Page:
Salamis (Greek, Modern: Σαλαμίνα Salamína, Ancient/Katharevousa: Σαλαμίς Salamís) is the largest Greek island in the Saronic Gulf, about 1 nautical mile (2 km) off-coast from Piraeus and about 16km west of Athens. Due to its roughly crescent shape, the island is also locally known as Koulouri, after the bread roll of this form. The chief city, Salamis or Salamina, lies in the west-facing core of the crescent on Salamis Bay, which opens into the Saronic Gulf. The island's main port, Paloukia, in size second only to Piraeus, is on the eastern side.
Salamis was probably first colonised by Aegina and later occupied by Megara, but became an Athenian possession in the time of Solon or Peisistratos, following the war between Athens and Megara around 600 BC.
Salamis island is known for the Battle of Salamis, the decisive naval victory of the allied Greek fleet, led by Themistocles, over the Persian Empire in 480 BC. It is said to be the birthplace of Ajax and Euripides, the latter's birth being popularly placed on the day of the battle. In modern times, it is home to Salamis Naval Base, headquarters for the Hellenic Navy.
The oldest known counting board was discovered on the Greek island of Salamis in 1899 It is thought to have been used by the Babylonians in about 300 B.C. and is more of a gaming board rather than a calculating device. It is marble, about 150 x 75 x 4.5 cm, and has carved Greek symbols and parallel grooves.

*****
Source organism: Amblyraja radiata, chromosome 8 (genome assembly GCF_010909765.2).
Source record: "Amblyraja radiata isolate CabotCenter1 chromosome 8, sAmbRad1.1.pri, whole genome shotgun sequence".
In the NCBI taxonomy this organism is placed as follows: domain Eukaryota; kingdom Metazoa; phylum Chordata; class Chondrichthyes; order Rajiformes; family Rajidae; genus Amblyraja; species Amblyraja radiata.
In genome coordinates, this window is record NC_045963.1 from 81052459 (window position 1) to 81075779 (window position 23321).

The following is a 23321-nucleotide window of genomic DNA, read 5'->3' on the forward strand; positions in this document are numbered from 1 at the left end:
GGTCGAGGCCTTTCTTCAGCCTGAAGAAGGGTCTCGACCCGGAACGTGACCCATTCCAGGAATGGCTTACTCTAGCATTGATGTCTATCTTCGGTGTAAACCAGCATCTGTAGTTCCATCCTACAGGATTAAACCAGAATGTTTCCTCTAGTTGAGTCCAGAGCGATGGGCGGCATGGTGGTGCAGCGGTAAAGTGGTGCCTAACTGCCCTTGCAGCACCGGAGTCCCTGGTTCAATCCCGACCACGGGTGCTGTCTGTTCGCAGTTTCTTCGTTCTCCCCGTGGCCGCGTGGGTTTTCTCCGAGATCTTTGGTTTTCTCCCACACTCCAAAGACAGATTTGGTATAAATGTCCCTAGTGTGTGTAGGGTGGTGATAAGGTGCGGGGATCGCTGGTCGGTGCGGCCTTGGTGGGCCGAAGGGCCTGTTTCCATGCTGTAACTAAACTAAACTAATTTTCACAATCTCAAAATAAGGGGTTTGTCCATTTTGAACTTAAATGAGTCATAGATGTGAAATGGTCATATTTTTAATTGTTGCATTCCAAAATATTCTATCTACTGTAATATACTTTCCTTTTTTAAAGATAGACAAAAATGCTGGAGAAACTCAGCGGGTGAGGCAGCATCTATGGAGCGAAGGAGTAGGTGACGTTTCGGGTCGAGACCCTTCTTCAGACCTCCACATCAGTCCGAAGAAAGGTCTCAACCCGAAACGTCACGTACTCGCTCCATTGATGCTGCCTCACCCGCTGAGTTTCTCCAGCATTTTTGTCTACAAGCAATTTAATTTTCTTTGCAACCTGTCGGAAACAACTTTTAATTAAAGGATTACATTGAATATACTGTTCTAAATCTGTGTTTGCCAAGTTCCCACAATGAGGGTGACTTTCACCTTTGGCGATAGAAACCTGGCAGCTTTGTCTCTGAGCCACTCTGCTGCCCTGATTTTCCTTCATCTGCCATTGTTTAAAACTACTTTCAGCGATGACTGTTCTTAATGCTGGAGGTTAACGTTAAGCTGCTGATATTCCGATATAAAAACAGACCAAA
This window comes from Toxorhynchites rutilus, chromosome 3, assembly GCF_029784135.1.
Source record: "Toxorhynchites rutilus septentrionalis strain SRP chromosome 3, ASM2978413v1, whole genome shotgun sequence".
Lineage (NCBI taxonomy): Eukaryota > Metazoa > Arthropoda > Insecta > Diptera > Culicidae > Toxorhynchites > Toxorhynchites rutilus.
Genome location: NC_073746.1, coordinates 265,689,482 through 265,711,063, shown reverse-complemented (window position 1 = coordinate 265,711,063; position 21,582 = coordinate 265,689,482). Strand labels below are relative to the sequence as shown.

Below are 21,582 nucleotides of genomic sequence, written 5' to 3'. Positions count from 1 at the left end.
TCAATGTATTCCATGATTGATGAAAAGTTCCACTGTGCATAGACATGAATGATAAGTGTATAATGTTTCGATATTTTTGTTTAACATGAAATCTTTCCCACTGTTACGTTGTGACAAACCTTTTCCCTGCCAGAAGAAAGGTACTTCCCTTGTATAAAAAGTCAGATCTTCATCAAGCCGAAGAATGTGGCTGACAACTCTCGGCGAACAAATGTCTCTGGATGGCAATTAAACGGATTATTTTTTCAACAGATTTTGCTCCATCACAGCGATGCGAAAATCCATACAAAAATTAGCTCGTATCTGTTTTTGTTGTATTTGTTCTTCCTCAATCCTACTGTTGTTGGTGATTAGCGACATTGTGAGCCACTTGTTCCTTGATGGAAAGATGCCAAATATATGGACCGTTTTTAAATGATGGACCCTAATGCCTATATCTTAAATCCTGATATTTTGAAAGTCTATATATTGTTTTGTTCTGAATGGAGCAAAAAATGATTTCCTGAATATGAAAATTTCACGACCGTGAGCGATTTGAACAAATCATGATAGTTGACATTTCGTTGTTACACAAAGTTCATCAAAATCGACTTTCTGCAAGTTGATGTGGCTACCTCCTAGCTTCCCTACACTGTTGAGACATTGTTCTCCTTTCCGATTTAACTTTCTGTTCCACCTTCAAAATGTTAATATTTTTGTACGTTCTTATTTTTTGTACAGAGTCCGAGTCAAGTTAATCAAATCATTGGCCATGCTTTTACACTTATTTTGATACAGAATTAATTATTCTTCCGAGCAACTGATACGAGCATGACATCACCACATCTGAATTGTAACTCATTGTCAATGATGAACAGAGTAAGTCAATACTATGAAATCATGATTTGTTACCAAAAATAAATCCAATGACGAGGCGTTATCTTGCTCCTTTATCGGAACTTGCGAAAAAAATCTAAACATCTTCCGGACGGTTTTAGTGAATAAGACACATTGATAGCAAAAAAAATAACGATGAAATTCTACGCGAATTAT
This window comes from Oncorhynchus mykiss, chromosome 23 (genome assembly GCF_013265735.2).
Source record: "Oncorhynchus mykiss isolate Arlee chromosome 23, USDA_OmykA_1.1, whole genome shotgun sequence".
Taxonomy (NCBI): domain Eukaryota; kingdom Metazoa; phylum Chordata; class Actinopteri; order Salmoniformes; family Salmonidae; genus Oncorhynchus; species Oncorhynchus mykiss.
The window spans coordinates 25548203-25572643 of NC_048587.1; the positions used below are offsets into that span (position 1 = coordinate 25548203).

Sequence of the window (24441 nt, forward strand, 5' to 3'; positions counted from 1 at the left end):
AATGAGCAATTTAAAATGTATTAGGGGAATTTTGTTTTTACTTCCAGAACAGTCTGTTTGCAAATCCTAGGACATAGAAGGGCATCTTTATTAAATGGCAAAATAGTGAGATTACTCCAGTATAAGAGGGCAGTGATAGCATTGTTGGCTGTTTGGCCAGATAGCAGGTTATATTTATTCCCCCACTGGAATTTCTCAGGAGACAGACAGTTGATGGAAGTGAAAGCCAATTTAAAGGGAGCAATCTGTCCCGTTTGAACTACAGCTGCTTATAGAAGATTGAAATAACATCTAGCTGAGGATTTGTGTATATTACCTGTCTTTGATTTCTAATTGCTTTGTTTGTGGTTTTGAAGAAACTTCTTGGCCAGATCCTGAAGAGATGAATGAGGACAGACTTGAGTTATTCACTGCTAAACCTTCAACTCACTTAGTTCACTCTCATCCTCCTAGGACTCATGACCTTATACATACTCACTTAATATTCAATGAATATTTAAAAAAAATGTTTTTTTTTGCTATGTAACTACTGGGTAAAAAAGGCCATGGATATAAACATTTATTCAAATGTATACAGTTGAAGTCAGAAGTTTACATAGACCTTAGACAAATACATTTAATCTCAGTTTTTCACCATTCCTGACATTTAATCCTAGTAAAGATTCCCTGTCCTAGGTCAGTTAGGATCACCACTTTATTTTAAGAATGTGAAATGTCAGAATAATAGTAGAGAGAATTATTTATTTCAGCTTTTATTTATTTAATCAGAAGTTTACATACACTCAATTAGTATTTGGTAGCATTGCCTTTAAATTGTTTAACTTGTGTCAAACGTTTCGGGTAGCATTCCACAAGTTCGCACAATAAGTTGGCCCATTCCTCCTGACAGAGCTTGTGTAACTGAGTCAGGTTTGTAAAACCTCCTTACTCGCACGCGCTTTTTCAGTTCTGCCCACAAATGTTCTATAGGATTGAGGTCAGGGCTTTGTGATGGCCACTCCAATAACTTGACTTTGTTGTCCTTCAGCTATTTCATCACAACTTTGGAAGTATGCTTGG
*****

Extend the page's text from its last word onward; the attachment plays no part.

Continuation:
In the 1960s and 1970s, during the military junta period, changes in land legislation allowed the subdivision of land plots. This opened the island to massive unplanned and unregulated urban and suburban development, including many weekend homes, especially along the northern and eastern coasts. The lack of corresponding investment in infrastructure, combined with heavy industry, has led to sea and beach pollution on this side of the island. There are, however, ongoing initiatives such as help from the European Union’s Cohesion Fund toward improving sewerage by 2008.
Salamis has an area of 36 square miles; its highest point is Mavrovouni (1325 feet). As of the mid-20th century, the majority of the inhabitants were Arvanite. According to Strabo, the ancient capital was at the south of the island;, and in classical times it was to the east, on the Kamatero Peninsula overlooking the Strait of Salamis; in modern times it is on the west.